Singer Linda Ronstadt says she is suffering from Parkinson’s, a disease that stole her ability to sing.
The 67-year-old music legend tells AARP Magazine that she was diagnosed of having the disease eight months ago and now, she “can’t sing a note.”
Ronstadt says symptoms of the disease began showing about eight years ago, but thought her inability to sing then was due to a tick disease. When her hands started to tremble, Ronstadt said she thought the shaking was due to a shoulder operation.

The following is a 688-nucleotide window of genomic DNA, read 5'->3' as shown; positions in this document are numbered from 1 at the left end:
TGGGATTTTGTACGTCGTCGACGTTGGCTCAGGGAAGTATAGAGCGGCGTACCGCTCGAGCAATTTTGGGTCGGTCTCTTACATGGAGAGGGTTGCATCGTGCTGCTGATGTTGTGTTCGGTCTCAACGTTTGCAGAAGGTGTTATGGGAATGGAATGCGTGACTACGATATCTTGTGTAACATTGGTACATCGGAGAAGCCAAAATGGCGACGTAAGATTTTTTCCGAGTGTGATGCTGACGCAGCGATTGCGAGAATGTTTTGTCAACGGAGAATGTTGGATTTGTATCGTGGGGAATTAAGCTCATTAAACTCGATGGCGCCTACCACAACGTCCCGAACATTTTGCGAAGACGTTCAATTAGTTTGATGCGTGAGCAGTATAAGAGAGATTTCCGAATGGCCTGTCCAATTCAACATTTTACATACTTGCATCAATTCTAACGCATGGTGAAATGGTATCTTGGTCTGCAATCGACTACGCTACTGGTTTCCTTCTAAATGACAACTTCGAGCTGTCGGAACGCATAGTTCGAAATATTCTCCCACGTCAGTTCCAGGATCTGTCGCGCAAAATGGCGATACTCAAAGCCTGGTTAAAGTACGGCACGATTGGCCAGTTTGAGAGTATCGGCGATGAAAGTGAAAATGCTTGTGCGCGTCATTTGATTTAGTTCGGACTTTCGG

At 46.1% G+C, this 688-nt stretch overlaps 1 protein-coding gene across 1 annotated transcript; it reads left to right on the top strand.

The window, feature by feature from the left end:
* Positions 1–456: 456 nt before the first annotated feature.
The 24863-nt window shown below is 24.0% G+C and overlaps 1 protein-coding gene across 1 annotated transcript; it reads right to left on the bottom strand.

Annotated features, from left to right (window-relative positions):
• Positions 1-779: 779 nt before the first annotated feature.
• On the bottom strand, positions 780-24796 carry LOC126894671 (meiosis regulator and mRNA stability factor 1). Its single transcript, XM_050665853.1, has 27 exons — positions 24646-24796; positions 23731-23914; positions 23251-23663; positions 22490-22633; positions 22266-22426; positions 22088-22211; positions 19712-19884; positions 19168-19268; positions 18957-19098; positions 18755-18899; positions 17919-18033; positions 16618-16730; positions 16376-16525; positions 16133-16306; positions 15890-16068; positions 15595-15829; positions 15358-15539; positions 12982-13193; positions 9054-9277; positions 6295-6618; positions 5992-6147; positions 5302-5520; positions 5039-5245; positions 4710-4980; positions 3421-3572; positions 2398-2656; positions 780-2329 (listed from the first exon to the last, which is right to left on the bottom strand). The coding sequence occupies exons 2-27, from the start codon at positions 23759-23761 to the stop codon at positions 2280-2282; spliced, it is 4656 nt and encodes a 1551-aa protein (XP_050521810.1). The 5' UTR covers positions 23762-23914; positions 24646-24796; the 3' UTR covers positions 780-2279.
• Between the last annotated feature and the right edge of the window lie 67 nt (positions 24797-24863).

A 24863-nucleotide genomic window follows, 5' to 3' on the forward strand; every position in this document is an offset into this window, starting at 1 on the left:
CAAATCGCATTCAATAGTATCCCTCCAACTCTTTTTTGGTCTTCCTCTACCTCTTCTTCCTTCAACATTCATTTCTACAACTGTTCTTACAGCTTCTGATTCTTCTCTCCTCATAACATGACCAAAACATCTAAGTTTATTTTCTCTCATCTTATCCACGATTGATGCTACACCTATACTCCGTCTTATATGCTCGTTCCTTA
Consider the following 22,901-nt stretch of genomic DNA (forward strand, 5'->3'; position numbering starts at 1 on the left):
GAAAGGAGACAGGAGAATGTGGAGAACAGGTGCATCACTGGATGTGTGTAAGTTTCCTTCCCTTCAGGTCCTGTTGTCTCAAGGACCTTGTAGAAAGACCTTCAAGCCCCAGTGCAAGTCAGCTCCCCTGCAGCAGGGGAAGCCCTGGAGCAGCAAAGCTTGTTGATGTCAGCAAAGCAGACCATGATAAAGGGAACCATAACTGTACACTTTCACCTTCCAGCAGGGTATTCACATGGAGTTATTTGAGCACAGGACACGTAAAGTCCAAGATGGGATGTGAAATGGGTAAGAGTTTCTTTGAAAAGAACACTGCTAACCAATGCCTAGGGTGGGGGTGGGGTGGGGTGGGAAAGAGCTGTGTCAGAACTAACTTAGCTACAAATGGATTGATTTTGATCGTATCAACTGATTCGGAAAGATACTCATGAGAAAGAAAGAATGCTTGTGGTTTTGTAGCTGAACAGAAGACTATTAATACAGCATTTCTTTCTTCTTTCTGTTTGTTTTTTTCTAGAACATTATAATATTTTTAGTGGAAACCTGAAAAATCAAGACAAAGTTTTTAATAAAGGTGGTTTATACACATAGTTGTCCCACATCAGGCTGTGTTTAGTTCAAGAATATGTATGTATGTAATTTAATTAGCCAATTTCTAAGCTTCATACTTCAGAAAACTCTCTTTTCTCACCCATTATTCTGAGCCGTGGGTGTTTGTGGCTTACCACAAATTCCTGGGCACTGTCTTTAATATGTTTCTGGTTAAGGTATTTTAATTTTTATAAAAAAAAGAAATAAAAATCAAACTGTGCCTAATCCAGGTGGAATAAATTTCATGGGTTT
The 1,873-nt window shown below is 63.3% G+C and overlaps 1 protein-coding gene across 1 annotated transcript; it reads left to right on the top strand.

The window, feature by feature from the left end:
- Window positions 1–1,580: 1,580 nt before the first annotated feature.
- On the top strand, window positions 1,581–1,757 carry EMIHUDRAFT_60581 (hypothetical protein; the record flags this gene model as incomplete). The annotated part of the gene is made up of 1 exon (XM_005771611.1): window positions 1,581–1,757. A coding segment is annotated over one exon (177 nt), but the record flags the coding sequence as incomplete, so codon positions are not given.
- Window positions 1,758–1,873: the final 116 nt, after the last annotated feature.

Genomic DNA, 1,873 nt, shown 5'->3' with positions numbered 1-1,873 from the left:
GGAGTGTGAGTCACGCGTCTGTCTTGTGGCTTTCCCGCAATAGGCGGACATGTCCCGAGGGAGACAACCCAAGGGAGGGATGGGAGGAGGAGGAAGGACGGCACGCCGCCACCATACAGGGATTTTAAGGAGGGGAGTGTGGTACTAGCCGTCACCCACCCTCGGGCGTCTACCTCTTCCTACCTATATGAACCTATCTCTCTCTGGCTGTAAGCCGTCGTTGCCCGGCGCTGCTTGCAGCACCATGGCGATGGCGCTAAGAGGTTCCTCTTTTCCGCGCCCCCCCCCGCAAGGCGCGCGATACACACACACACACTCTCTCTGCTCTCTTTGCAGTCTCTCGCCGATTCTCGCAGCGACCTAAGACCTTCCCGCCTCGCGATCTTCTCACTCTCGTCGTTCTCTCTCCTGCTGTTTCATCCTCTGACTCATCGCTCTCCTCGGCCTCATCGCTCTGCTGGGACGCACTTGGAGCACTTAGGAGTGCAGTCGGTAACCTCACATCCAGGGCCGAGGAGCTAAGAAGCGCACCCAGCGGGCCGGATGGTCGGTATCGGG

She said she was “completely shocked” when she went for a checkup and a neurologist diagnosed her with Parkinson’s disease. “I wouldn’t have suspected that in a million, billion years.”
“No one can sing with Parkinson’s disease,” Ronstadt tells AARP music writer Alanna Nash. “No matter how hard you try.”
More than a Singer
Ronstadt sold millions of records during her career that began in the 1970s with pop hits like “You’re No Good” and “When Will I Be Loved.” She also segued into country, pop standards and mariachi music, among other genres.
She was also known for her romances with then California Gov. Jerry Brown and director George Lucas of Star Wars fame.
Ronstadt now uses poles to walk on uneven ground and a wheelchair when traveling. Her autobiography will be released next month, but will not include her battle with Parkinson’s or the loss of her voice, according to AARP.